Letter to the Editor

Ann Lab Med 2022; 42(3): 376-379

Published online May 1, 2022

Copyright © Korean Society for Laboratory Medicine.

RNA Sequencing for Elucidating an Intronic Variant of Uncertain Significance (SDHD c.314+3A>T) in Splicing Site Consensus Sequences

Hyunjung Gu, M.D.1 , Jinyoung Hong, M.D.1 , Woochang Lee, M.D., Ph.D.1 , Sung-Bae Kim, M.D., Ph.D.2 , Sail Chun, M.D., Ph.D.1 , and Won-Ki Min, M.D., Ph.D.1

Departments of 1Laboratory Medicine and 2Oncology, Asan Medical Center, University of Ulsan College of Medicine, Seoul, Korea

Correspondence to: Woochang Lee, M.D., Ph.D.
Department of Laboratory Medicine, University of Ulsan College of Medicine and Asan Medical Center, 88 Olympic-ro 43-gil, Songpa-gu, Seoul 05505, Korea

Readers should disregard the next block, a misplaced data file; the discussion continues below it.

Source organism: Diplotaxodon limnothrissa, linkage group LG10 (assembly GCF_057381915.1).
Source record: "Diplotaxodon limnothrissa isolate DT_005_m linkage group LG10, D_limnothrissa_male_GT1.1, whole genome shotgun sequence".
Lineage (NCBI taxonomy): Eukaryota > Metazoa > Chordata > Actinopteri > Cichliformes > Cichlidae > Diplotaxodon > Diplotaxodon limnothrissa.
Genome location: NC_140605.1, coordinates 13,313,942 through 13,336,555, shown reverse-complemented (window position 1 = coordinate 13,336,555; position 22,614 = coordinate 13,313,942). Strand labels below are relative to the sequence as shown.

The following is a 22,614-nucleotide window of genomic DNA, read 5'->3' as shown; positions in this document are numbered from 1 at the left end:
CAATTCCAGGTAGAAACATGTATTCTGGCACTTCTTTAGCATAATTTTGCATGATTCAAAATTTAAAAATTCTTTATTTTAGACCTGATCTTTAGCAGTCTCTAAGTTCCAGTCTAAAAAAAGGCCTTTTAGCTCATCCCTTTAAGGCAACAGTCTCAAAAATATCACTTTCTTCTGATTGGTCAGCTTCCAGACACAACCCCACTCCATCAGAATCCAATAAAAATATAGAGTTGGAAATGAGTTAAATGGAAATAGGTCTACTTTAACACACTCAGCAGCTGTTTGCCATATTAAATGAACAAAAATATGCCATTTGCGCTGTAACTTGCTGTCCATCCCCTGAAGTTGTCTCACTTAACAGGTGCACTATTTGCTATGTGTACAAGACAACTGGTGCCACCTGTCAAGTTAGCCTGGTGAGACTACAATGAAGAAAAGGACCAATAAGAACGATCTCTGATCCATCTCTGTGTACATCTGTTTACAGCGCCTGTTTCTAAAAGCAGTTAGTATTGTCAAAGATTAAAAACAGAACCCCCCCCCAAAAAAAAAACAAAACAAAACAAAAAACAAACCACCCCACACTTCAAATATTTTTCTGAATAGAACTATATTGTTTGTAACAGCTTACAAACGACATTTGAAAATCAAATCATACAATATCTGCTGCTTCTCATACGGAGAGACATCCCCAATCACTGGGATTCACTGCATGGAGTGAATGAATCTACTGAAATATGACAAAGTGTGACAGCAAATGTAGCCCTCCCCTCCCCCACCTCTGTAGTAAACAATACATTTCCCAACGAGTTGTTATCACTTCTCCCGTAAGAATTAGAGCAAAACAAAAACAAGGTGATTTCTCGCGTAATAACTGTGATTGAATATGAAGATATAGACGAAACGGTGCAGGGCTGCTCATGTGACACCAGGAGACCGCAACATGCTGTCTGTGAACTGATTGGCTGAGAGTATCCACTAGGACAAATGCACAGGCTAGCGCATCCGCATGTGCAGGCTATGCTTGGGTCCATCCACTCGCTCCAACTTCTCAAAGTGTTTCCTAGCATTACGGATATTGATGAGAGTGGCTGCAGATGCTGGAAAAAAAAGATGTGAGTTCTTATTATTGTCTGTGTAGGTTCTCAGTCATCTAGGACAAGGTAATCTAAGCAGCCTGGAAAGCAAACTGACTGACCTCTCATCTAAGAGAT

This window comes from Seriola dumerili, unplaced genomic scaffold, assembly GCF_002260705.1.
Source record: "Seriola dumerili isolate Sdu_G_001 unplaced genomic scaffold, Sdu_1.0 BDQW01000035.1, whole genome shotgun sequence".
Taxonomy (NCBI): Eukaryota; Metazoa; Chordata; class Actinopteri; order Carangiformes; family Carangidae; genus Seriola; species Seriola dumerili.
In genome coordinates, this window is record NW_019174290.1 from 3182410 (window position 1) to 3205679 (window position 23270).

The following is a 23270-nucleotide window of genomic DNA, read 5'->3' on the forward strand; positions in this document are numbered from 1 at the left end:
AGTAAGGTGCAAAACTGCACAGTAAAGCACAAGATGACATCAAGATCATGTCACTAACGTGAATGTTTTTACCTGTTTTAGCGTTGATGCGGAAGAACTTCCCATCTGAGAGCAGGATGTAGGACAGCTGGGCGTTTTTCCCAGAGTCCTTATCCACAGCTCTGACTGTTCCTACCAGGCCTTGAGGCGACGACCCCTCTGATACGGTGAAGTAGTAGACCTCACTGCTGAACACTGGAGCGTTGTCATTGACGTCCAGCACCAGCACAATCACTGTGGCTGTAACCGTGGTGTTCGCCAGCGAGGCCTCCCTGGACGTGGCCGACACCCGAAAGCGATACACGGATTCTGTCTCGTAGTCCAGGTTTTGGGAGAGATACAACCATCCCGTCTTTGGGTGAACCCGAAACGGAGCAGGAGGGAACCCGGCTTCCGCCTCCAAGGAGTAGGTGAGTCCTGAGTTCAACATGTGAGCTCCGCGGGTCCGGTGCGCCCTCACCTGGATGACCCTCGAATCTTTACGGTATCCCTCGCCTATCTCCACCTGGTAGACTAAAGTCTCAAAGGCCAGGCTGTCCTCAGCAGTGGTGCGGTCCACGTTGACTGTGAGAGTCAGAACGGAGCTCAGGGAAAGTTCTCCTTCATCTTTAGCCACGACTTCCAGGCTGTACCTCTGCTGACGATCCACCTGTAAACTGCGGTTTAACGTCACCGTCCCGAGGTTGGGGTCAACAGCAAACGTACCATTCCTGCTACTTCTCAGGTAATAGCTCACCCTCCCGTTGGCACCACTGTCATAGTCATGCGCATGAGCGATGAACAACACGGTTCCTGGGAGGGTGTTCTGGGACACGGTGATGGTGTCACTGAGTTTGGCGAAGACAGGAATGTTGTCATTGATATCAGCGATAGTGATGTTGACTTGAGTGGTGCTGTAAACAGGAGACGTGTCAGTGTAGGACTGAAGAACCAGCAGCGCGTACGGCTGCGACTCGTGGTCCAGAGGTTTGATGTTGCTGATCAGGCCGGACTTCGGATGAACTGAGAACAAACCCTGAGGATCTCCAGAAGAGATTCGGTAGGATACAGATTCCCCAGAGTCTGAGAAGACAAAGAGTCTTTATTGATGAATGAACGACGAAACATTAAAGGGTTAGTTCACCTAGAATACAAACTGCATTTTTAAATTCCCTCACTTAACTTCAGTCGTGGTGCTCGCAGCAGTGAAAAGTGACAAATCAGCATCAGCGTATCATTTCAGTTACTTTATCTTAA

Tel: +82-2-3010-4506, Fax: +82-2-478-0884

Received: July 23, 2021; Revised: September 2, 2021; Accepted: November 29, 2021

This is an Open Access article distributed under the terms of the Creative Commons Attribution Non-Commercial License ( which permits unrestricted non-commercial use, distribution, and reproduction in any medium, provided the original work is properly cited.

Dear Editor,

Next-generation sequencing (NGS) is widely used in clinical genetic diagnosis and provides large amounts of genetic information. Efforts have to be made to interpret unrevealed variants simultaneously [1]. Besides the ±1, 2 canonical regions, many variants in introns are interpreted as “variants of uncertain significance” (VUS) because of insufficient evidence of their clinical significance [1]. The best way to confirm variant pathogenicity is RNA sequencing, which can provide evidence of RNA splicing by intronic variants [1, 2]. Using RNA sequencing, we confirmed that a novel intronic variant (c.314+3A>T) in SDHD induces exon 3 skipping; this case demonstrates the significance of confirming RNA splicing, especially when intronic variants are detected in splice site consensus sequences (ssCSs) [1].